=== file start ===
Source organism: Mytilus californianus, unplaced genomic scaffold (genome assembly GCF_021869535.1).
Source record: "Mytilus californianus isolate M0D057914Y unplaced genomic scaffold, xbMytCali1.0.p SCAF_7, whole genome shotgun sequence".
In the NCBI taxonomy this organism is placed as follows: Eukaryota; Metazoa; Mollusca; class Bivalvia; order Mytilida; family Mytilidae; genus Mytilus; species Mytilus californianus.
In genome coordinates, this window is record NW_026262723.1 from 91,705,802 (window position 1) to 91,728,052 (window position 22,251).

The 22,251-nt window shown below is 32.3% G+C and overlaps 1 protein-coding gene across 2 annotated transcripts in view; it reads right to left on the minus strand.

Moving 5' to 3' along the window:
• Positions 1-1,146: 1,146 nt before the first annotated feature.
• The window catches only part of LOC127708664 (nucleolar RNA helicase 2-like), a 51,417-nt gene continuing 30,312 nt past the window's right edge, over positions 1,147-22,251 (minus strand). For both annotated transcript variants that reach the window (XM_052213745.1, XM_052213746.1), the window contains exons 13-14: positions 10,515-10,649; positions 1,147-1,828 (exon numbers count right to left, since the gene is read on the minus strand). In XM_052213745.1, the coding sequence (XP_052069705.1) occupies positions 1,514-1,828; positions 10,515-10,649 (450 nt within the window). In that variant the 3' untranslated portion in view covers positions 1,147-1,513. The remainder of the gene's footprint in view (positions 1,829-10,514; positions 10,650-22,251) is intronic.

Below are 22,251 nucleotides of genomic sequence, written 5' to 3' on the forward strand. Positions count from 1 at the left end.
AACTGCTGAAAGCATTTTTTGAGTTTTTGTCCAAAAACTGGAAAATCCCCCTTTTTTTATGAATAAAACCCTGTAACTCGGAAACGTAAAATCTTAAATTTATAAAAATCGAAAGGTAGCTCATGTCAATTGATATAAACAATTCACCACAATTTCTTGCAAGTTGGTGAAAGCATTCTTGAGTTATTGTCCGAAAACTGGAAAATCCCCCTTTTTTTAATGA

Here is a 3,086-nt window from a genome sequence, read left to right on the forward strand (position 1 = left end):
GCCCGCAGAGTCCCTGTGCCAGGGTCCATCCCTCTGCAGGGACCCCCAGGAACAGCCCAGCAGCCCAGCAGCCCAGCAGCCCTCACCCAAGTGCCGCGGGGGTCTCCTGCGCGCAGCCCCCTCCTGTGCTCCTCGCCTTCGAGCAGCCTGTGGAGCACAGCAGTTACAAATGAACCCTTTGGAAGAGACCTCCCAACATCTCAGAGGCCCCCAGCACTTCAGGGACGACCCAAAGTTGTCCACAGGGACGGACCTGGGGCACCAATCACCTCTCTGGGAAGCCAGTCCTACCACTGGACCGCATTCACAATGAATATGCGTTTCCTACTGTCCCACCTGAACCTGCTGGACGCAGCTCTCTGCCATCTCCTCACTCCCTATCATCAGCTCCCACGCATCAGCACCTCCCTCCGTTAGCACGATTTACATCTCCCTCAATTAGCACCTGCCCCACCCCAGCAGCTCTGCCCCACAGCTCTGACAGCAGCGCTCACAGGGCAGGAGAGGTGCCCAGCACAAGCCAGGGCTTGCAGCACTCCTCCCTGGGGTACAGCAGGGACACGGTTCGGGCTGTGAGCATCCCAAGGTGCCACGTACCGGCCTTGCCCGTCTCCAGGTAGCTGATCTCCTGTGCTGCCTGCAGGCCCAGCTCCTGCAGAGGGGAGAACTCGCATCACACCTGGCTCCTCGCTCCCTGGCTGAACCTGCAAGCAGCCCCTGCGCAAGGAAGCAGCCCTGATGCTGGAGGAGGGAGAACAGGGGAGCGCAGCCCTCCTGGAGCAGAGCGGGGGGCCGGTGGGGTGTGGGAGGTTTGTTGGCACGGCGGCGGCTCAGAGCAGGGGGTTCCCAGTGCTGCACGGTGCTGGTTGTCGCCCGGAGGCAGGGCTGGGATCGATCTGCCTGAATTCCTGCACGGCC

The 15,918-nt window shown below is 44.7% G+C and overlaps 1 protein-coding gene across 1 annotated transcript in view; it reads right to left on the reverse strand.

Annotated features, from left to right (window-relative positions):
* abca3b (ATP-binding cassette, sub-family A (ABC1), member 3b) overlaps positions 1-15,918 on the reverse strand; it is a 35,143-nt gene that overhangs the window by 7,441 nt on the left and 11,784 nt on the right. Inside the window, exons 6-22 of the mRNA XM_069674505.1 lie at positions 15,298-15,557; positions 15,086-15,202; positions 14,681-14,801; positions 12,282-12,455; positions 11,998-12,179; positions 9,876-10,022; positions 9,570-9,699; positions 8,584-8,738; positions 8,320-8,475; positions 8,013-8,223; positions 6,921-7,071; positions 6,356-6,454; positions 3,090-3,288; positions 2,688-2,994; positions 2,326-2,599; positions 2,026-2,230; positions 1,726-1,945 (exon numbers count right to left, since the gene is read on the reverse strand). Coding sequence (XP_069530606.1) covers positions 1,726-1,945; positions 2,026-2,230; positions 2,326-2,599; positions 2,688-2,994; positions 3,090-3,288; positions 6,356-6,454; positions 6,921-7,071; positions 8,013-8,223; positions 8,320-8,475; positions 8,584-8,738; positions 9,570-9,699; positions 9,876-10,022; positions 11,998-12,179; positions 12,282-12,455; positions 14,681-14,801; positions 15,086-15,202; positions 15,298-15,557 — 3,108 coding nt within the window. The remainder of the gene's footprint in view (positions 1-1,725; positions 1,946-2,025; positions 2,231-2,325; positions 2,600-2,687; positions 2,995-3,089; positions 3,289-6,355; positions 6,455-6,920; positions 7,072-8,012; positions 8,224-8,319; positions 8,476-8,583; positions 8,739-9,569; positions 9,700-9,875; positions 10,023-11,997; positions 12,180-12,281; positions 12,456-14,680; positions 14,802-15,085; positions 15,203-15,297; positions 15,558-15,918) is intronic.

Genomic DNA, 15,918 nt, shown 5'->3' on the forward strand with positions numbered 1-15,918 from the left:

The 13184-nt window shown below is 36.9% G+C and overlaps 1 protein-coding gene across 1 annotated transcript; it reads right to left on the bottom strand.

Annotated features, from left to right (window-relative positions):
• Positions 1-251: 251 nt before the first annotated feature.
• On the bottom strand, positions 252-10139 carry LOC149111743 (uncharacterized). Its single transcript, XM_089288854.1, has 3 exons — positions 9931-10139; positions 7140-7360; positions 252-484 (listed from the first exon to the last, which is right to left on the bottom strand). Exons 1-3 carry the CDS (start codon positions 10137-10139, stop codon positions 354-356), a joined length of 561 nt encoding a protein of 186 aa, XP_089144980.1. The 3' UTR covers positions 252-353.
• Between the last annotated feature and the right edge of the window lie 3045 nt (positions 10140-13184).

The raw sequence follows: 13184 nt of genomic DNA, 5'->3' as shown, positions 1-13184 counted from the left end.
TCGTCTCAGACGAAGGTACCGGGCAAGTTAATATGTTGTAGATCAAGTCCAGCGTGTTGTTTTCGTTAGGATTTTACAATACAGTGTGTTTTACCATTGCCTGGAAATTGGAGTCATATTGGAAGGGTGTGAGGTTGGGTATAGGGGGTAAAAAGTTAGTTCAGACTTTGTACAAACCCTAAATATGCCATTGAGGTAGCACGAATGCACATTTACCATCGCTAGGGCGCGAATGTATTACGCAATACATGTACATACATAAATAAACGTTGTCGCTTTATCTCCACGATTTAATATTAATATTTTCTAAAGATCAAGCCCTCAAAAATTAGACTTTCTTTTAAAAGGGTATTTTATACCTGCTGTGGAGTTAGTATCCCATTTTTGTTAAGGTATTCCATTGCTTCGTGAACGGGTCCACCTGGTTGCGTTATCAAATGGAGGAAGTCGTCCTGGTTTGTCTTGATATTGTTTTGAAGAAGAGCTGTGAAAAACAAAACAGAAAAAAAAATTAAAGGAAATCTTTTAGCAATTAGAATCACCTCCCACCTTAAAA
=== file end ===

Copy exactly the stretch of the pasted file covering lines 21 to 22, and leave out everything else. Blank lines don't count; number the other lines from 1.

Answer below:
• Between the last annotated feature and the right edge of the window lie 3045 nt (positions 10140-13184).

The raw sequence follows: 13184 nt of genomic DNA, 5'->3' as shown, positions 1-13184 counted from the left end.